U.S. Stops Trying to Count Puerto Rico Customers Without Power

The area where a bridge once stood before Hurricane Maria is seen along Highway 152 in Barranquitas, Puerto Rico, on Oct. 18, 2017.

Photographer: Xavier Garcia/Bloomberg

The U.S. Energy Department, which has been issuing regular reports on the efforts to restore power in Puerto Rico, just stopped releasing estimates on the number of customers who’ve gone without electricity since Hurricane Maria devastated the island more than a month ago.

The decision comes just days after a debate over Puerto Rico Electric Power Authority’s estimates erupted on Twitter, with media outlets including CNN questioning exactly how much of the island remained in the dark. 

In explaining the change to its biweekly report Thursday, the agency said Puerto Rico’s utility hasn’t been able to give estimates on actual customers without power. It is instead estimating the amount of electricity restored as a percent of the island’s peak load. That figure isn’t “a direct proxy for the number of customers restored” because many of the critical facilities that were initially restored such as hospitals “draw a higher load than residential customers,” the department went on to say.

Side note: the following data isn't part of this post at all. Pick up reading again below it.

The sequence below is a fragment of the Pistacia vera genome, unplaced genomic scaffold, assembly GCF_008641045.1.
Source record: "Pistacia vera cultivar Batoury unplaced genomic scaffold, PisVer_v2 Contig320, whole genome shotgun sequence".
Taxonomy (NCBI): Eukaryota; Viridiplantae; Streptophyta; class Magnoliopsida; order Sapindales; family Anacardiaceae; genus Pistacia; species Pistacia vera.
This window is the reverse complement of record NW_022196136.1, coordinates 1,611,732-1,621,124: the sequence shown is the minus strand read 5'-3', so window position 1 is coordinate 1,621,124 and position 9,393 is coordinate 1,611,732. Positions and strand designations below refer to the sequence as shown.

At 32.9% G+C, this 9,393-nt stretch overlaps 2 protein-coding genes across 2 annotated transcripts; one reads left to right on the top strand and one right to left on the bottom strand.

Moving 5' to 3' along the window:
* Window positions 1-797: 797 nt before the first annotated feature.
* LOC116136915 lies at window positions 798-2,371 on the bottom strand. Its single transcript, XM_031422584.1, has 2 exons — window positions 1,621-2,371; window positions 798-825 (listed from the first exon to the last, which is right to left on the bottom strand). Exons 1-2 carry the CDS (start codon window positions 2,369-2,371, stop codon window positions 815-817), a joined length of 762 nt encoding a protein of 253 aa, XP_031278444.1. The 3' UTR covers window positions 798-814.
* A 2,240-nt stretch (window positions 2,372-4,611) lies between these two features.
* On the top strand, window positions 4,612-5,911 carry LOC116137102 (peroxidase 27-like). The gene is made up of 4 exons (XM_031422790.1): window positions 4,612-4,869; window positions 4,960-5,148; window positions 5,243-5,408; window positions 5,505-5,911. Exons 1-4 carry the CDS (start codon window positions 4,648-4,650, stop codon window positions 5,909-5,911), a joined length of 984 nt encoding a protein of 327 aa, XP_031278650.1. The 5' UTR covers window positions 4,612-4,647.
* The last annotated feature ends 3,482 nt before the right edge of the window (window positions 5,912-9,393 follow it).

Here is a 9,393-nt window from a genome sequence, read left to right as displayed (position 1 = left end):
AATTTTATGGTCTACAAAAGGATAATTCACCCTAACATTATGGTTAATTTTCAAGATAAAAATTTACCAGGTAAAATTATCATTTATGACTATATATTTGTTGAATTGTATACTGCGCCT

In other words, the percentage of load restored could be higher than the number of homes that actually have their lights back on.

As of three days ago, the Energy Department was still estimating that 907,342 customers, or almost 58 percent of total homes and businesses, were without power on the island. The agency said in an emailed statement Tuesday that it was coming up with the count based on Prepa’s peak load figures.

“It’s not the way it is done at all,” said Matthew Cordaro, who once led the agency that runs the U.S. Midwest’s power grid. “The primary determination is you know how many of your distribution lines ultimately go to the customer, how many of them have been restored. ... You don’t look at what’s being generated and put out on the grid. But it’s a mess there.”

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